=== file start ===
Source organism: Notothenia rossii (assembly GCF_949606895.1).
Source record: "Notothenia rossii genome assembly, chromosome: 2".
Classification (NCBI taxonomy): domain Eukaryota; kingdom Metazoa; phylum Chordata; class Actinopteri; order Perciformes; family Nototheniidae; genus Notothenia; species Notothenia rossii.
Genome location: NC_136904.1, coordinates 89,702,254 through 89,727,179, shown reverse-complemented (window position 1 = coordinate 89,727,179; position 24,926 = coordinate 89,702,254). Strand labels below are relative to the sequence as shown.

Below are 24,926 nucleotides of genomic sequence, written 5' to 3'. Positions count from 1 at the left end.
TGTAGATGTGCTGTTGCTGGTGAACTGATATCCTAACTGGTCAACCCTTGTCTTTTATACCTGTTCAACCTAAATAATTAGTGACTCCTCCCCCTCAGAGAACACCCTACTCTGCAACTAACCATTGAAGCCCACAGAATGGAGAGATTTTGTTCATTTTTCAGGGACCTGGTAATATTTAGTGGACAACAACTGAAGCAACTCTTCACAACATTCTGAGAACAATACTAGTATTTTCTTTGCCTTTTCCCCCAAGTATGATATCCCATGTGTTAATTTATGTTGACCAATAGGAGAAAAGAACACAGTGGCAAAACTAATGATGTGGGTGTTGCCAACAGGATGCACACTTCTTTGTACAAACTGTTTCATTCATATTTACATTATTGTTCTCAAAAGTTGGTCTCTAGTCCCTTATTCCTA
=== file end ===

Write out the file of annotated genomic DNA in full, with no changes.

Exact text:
Source organism: Notothenia rossii (assembly GCF_949606895.1).
Source record: "Notothenia rossii genome assembly, chromosome: 2".
Classification (NCBI taxonomy): domain Eukaryota; kingdom Metazoa; phylum Chordata; class Actinopteri; order Perciformes; family Nototheniidae; genus Notothenia; species Notothenia rossii.
Genome location: NC_136904.1, coordinates 89,702,254 through 89,727,179, shown reverse-complemented (window position 1 = coordinate 89,727,179; position 24,926 = coordinate 89,702,254). Strand labels below are relative to the sequence as shown.

Below are 24,926 nucleotides of genomic sequence, written 5' to 3'. Positions count from 1 at the left end.
TGTAGATGTGCTGTTGCTGGTGAACTGATATCCTAACTGGTCAACCCTTGTCTTTTATACCTGTTCAACCTAAATAATTAGTGACTCCTCCCCCTCAGAGAACACCCTACTCTGCAACTAACCATTGAAGCCCACAGAATGGAGAGATTTTGTTCATTTTTCAGGGACCTGGTAATATTTAGTGGACAACAACTGAAGCAACTCTTCACAACATTCTGAGAACAATACTAGTATTTTCTTTGCCTTTTCCCCCAAGTATGATATCCCATGTGTTAATTTATGTTGACCAATAGGAGAAAAGAACACAGTGGCAAAACTAATGATGTGGGTGTTGCCAACAGGATGCACACTTCTTTGTACAAACTGTTTCATTCATATTTACATTATTGTTCTCAAAAGTTGGTCTCTAGTCCCTTATTCCTA